Updated February 18, 2022
On Thursday, February 17, an Appellate Court was asked to decide if Judge Grischow abused her discretion in finding the Plaintiffs (students/teachers) had in fact raised a likelihood of success on the merits that the emergency IDPH rule was procedurally and substantively invalid.
The Court found the issue moot, meaning that the court decided that it did not have an actual dispute to resolve anymore. This is due to a ruling on February 15 by the Joint Committee of Administrative Rules (JCAR) to not renew IDPH emergency rules affecting this appeal. In effect, the Appellate ruling dismissed the governor’s appeal to keep mask requirements in place for schools.
The ruling from the Illinois Fourth District Appellate Court can be found online.
Given these recent developments with JCAR and the Appellate Court ruling, it may no longer be tenable to enforce the Governor’s mitigations such as masking in schools. Boards of education should continue to consult with the board attorney based upon local conditions.
Boards are focused on the academic recovery and mental health supports necessary for students and staff. Local boards are best positioned to make decisions regarding the health and welfare of their students, in consultation with local health officials and legal counsel.
February 7, 2022
On Friday, February 4, Judge Raylene Grischow issued a Temporary Restraining Order (TRO) against all defendants — including the named school districts, ISBE, IDPH, and Governor JB Pritzker — in both the student and employment cases before the Sangamon County Circuit Court.
Click here to read the TRO. TROs expire in 30 days but in this case, it is unlikely that 30 days will pass before the Appellate Court weighs in on the TRO.
Procedural Information and Expected Timelines
After the TRO was issued on February 4, the State, represented by the Illinois Attorney General’s Office, immediately filed with the Sangamon County Circuit Court seeking a stay of the TRO. The State also filed what is called an “interlocutory appeal.” This type of appeal is a fast appeal process that happens when there are still issues in the case to decide. The Circuit Court Judge denied the State’s request for a stay on Monday, February 7 around 10 a.m., holding the appeal filed by the State eliminates that Court’s jurisdiction to consider a stay. The State has also asked the Appellate Court to stay the TRO. That decision should come soon. There may still be a few defendant school districts that file appeals before their deadline.
Illinois Supreme Court Rules require these types of appeals to be filed within two business days from Friday, February 4, which means the deadlines for any appeals are Tuesday, February 8. Then, responses to the appeals by the Plaintiffs must be filed within two business days, which means their deadline is Thursday, February 10. Then, the Appellate Court has five business days to issue a decision, which means it could decide the appeal as early as Friday, February 11 to as late as Thursday, February 17.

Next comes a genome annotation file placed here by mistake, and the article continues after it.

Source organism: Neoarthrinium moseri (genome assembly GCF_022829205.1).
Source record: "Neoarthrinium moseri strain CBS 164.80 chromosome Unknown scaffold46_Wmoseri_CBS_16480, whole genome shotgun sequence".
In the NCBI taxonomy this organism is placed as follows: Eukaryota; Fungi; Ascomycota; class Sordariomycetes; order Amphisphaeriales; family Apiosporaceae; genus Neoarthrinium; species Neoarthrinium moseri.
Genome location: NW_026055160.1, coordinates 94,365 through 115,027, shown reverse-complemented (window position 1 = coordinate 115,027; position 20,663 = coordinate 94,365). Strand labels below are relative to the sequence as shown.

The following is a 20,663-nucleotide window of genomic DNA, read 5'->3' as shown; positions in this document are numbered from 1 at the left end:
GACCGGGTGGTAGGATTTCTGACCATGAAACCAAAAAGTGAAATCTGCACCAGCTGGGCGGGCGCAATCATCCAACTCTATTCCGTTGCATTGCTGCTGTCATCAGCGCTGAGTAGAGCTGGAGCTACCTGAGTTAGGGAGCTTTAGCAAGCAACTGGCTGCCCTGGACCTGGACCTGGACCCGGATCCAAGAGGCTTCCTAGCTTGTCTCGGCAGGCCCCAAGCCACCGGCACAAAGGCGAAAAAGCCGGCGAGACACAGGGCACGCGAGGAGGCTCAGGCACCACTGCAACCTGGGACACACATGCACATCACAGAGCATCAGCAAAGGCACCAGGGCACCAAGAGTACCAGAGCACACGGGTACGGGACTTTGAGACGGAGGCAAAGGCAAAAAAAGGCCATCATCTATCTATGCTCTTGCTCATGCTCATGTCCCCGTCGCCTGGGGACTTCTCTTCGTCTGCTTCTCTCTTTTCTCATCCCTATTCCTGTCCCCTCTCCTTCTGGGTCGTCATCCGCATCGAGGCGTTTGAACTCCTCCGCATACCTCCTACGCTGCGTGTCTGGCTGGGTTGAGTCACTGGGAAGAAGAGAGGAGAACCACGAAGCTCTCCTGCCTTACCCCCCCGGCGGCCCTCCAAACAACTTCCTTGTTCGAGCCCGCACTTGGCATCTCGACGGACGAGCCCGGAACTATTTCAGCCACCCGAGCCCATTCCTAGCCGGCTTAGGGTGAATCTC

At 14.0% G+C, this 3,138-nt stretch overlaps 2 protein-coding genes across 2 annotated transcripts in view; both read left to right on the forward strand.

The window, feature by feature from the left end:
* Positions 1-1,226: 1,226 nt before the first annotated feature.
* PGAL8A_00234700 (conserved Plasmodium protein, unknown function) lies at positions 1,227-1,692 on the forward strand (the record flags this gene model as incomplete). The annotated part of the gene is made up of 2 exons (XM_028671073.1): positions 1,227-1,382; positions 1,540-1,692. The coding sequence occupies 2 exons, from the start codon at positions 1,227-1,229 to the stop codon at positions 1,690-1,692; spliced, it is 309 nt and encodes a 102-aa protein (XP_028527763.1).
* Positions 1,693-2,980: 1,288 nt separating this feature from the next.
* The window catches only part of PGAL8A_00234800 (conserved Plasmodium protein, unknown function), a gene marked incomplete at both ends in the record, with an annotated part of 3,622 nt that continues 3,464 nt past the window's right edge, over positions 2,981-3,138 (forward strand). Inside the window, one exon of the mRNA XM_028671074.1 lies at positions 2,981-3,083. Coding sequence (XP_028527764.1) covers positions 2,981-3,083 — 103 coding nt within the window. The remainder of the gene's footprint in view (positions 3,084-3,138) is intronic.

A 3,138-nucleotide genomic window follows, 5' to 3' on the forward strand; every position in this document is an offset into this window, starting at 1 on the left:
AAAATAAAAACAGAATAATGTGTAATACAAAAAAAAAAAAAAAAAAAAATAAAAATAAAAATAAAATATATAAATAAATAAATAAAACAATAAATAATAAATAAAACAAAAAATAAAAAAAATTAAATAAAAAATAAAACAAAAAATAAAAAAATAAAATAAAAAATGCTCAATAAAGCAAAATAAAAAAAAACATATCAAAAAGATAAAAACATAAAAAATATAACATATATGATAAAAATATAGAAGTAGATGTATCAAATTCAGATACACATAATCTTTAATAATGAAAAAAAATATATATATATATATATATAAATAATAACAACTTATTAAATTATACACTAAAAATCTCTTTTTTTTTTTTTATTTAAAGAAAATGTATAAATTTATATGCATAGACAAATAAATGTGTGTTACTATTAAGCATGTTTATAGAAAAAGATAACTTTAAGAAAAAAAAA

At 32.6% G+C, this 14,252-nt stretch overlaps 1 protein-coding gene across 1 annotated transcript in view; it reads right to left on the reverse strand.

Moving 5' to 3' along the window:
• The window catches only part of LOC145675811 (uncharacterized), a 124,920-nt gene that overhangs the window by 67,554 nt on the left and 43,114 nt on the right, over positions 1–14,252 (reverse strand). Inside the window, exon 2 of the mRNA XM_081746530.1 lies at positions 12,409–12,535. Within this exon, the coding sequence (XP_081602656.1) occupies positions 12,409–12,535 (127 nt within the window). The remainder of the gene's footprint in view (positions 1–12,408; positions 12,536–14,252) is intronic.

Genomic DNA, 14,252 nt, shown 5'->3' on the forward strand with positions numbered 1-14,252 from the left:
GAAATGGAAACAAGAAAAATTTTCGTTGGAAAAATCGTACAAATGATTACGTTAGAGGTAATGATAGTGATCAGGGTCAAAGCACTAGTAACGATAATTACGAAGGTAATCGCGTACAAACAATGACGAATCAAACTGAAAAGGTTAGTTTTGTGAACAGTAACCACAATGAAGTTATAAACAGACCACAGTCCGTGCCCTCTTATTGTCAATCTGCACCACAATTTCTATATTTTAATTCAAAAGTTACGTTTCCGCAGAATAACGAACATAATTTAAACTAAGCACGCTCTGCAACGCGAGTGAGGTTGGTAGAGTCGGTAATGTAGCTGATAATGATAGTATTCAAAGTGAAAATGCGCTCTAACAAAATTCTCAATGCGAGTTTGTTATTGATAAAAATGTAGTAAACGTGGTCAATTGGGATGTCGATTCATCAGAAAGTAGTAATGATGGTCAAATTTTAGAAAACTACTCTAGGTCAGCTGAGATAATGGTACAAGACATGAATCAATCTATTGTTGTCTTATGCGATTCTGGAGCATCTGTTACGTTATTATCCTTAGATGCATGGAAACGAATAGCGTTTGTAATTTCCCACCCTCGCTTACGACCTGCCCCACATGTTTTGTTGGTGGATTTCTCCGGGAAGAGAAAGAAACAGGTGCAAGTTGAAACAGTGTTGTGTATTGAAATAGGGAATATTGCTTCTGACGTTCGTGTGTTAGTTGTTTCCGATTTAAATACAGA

When the Appellate Court issues its decision on the TRO, its ruling will technically not be binding on all Illinois districts because it will not be a final decision on the underlying legal issues in the lawsuits. However, the TRO ruling will be a good indication of how the Appellate Court may rule if it later does issue a final decision on the merits of these cases. If the Appellate Court later issues such a final decision, it may be binding across the State, unless (or until) another appellate court or the Illinois Supreme Court issues a contrary opinion.
What are the options being considered during the appeal?
There are generally two options on appeal: The TRO could be set aside, or it will be kept in place until further hearings or a decision from the circuit court on whether a more permanent order on the issue should be entered (this is called a permanent injunction). Also important to remember is that injunctions do not address the actual merits of the lawsuit; this lawsuit has not been litigated on the merits by the trial court – only the TRO issue has been decided so far.
What are the implications of the TRO and impending appellate decision on my district?
The impact to your individual district depends upon whether your district was a named defendant and educates or employs named plaintiffs; however, the impact upon non-party school districts must also be carefully analyzed by the board attorney. It is very important that your superintendent and board president work collaboratively with the board attorney in the coming weeks. It is also very important that the board follows the Open Meetings Act, again with the board attorney’s legal advice.
What can my board do right now?
Rely upon your board attorney for advice that aligns to your local district’s circumstances. It is critical that boards work collaboratively with their superintendents and legal counsel during this unprecedented and fluid time.
Second, remember that the pandemic and its challenges remain unprecedented. The big takeaways for boards during this time are:
Be clear with your superintendent where the board stands on the options that board attorneys present as available to the district;
Engage your community and all stakeholders, including unions;
Provide clear messaging to stakeholders including that this situation is fluid and has the potential to quickly change; and
Minimize disruption and maximize educational opportunities for all students.